And he brought his best friend from high school with him. In two sentences he let us each know how significant the other was in his life, and let Devon know I was only interested in friendship. We determined it was indeed our first meeting and decided it was just because we were both so close to our mutual friend.
It’s still hilarious, especially given the outcome. They convinced me to go with them to the party, and Devon and I spent the night in a corner by ourselves, talking, talking, talking.
I’d hear over and over that bisexuality isn’t really a thing—it’s either a stop on the way to gay town, or I was just a threesome-loving slut.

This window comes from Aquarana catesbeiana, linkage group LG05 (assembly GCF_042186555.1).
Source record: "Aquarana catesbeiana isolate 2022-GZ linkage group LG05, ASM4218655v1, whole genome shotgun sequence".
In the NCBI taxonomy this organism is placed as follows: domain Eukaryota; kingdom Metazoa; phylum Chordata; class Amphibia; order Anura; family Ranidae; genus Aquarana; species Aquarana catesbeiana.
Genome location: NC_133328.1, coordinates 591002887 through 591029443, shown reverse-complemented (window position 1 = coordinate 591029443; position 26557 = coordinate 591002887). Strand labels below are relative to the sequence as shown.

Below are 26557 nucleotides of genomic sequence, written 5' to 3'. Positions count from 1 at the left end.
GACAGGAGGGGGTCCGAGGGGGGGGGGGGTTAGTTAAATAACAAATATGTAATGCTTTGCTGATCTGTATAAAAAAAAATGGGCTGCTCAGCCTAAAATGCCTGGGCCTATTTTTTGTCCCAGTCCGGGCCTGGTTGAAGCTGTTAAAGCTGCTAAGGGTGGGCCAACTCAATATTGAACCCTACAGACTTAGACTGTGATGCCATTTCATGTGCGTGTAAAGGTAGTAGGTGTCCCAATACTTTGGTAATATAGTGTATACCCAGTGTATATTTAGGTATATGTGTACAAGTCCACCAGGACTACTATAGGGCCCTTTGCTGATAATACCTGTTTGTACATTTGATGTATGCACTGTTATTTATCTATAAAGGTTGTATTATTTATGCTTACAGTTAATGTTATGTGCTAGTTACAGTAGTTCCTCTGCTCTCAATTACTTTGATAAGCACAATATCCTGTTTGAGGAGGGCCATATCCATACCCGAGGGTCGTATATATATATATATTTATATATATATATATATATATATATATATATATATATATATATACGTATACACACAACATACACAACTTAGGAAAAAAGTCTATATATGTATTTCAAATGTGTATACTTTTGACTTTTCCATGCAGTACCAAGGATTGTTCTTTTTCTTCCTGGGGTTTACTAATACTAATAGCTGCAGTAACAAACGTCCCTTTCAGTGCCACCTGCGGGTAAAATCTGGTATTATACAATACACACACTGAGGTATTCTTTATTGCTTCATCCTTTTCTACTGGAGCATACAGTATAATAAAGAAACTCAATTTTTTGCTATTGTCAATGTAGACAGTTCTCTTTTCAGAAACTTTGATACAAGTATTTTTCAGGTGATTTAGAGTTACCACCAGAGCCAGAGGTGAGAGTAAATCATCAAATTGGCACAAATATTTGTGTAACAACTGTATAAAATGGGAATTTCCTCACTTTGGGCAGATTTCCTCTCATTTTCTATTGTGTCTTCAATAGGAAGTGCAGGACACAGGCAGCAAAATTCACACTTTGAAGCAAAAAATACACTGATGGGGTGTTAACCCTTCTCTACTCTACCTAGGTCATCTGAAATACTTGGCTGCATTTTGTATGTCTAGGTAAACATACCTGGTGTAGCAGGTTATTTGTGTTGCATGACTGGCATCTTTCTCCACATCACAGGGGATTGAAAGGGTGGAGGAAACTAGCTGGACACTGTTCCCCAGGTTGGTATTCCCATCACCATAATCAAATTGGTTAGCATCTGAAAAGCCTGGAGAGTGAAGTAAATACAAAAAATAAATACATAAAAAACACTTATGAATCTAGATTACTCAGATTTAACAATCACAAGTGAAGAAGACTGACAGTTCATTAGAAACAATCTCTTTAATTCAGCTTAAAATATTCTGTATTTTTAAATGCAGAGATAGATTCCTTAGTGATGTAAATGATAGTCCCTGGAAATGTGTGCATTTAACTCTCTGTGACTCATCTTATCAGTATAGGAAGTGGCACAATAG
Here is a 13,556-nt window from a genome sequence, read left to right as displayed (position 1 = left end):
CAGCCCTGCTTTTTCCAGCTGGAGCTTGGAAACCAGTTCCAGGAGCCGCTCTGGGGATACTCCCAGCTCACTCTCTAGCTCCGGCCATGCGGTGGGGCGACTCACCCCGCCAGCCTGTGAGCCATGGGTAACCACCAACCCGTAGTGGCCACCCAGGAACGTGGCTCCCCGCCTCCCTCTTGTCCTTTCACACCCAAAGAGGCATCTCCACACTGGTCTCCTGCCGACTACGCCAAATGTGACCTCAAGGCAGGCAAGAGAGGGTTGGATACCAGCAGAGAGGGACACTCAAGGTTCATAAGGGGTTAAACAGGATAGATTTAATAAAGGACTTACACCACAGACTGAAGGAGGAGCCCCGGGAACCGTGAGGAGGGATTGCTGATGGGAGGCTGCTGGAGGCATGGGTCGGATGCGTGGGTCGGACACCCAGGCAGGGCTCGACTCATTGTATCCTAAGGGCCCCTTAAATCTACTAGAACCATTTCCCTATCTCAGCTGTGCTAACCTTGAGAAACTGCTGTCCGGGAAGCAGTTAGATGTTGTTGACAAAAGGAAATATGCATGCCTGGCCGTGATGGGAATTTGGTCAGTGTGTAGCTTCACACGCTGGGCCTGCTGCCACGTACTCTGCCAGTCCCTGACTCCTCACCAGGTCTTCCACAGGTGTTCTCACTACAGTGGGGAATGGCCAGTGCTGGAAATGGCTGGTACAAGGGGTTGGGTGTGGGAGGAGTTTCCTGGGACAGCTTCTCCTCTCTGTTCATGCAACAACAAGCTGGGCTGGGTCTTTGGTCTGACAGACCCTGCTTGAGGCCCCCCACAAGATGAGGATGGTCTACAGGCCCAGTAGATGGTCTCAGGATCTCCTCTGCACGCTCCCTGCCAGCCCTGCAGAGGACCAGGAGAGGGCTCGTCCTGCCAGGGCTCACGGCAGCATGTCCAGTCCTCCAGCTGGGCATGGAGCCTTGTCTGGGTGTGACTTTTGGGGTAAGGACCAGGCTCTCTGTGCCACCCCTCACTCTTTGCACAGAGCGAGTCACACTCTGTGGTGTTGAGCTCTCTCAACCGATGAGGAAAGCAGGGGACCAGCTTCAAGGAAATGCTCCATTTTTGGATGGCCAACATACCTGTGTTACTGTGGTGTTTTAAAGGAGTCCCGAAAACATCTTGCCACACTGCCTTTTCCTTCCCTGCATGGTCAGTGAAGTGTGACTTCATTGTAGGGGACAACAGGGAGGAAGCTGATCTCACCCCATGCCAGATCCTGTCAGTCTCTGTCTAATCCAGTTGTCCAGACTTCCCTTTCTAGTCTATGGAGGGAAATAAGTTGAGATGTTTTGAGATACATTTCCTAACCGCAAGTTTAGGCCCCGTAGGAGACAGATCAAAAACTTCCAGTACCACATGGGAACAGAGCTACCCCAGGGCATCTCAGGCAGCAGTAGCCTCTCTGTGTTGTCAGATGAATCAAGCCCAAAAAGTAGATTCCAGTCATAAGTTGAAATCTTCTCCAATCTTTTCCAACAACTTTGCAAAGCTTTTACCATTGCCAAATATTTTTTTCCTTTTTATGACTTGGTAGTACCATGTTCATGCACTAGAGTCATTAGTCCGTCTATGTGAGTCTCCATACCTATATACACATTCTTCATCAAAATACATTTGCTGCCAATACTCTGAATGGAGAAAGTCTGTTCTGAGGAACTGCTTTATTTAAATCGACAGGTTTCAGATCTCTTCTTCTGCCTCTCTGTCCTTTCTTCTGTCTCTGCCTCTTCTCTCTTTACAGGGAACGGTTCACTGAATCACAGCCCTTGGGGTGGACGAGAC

These were relatively safe, socially acceptable boxes with which one could identify in my progressive California life. We were considered confused at best, and deviant at worst.
From the outside it looked like the contradictions between us would make our relationship a quick fling at best. When people asked what the f*ck was going on, I simply said, “We’re happy.” My simple answer worked for a while.
A feminist, peace-and-love, outspoken “gay” girl with a tech geek, fresh-from-deployment Marine? In fact, our plainly visible happiness made it pretty easy for our friends to accept.
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